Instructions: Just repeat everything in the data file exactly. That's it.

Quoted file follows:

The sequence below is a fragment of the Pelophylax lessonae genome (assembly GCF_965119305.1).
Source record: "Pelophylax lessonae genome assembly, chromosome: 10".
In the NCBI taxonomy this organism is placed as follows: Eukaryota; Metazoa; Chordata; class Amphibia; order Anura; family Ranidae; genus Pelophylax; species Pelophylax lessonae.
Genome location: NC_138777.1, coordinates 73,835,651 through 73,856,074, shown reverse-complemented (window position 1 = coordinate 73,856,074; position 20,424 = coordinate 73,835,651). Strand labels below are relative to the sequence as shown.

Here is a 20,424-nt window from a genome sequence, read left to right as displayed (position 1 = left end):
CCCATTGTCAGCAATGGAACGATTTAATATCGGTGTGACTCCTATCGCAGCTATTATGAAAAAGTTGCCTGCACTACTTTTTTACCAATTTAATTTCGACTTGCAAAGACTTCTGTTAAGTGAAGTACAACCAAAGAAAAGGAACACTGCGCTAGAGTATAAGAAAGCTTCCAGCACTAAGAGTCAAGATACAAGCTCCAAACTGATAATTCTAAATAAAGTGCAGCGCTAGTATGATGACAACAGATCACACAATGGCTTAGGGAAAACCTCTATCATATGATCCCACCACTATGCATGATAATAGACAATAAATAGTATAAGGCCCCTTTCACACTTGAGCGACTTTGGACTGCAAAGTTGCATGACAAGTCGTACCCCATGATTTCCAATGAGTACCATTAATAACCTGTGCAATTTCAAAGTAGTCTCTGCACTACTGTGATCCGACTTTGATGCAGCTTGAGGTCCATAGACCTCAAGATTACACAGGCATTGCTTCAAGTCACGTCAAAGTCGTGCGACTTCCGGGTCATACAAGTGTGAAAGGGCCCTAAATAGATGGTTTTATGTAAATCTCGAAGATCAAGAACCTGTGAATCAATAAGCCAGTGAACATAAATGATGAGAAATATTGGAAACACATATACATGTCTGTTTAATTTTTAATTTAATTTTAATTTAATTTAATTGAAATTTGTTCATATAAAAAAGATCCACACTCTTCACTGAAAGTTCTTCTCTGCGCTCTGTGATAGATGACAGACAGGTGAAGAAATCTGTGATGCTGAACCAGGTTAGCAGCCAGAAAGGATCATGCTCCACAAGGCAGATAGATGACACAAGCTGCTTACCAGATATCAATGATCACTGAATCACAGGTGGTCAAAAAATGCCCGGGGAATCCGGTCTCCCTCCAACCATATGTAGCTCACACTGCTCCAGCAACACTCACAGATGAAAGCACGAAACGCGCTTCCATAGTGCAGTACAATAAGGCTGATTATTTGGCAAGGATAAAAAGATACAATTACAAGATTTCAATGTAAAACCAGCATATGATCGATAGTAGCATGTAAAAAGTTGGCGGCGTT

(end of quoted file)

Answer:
The sequence below is a fragment of the Pelophylax lessonae genome (assembly GCF_965119305.1).
Source record: "Pelophylax lessonae genome assembly, chromosome: 10".
In the NCBI taxonomy this organism is placed as follows: Eukaryota; Metazoa; Chordata; class Amphibia; order Anura; family Ranidae; genus Pelophylax; species Pelophylax lessonae.
Genome location: NC_138777.1, coordinates 73,835,651 through 73,856,074, shown reverse-complemented (window position 1 = coordinate 73,856,074; position 20,424 = coordinate 73,835,651). Strand labels below are relative to the sequence as shown.

Here is a 20,424-nt window from a genome sequence, read left to right as displayed (position 1 = left end):
CCCATTGTCAGCAATGGAACGATTTAATATCGGTGTGACTCCTATCGCAGCTATTATGAAAAAGTTGCCTGCACTACTTTTTTACCAATTTAATTTCGACTTGCAAAGACTTCTGTTAAGTGAAGTACAACCAAAGAAAAGGAACACTGCGCTAGAGTATAAGAAAGCTTCCAGCACTAAGAGTCAAGATACAAGCTCCAAACTGATAATTCTAAATAAAGTGCAGCGCTAGTATGATGACAACAGATCACACAATGGCTTAGGGAAAACCTCTATCATATGATCCCACCACTATGCATGATAATAGACAATAAATAGTATAAGGCCCCTTTCACACTTGAGCGACTTTGGACTGCAAAGTTGCATGACAAGTCGTACCCCATGATTTCCAATGAGTACCATTAATAACCTGTGCAATTTCAAAGTAGTCTCTGCACTACTGTGATCCGACTTTGATGCAGCTTGAGGTCCATAGACCTCAAGATTACACAGGCATTGCTTCAAGTCACGTCAAAGTCGTGCGACTTCCGGGTCATACAAGTGTGAAAGGGCCCTAAATAGATGGTTTTATGTAAATCTCGAAGATCAAGAACCTGTGAATCAATAAGCCAGTGAACATAAATGATGAGAAATATTGGAAACACATATACATGTCTGTTTAATTTTTAATTTAATTTTAATTTAATTTAATTGAAATTTGTTCATATAAAAAAGATCCACACTCTTCACTGAAAGTTCTTCTCTGCGCTCTGTGATAGATGACAGACAGGTGAAGAAATCTGTGATGCTGAACCAGGTTAGCAGCCAGAAAGGATCATGCTCCACAAGGCAGATAGATGACACAAGCTGCTTACCAGATATCAATGATCACTGAATCACAGGTGGTCAAAAAATGCCCGGGGAATCCGGTCTCCCTCCAACCATATGTAGCTCACACTGCTCCAGCAACACTCACAGATGAAAGCACGAAACGCGCTTCCATAGTGCAGTACAATAAGGCTGATTATTTGGCAAGGATAAAAAGATACAATTACAAGATTTCAATGTAAAACCAGCATATGATCGATAGTAGCATGTAAAAAGTTGGCGGCGTT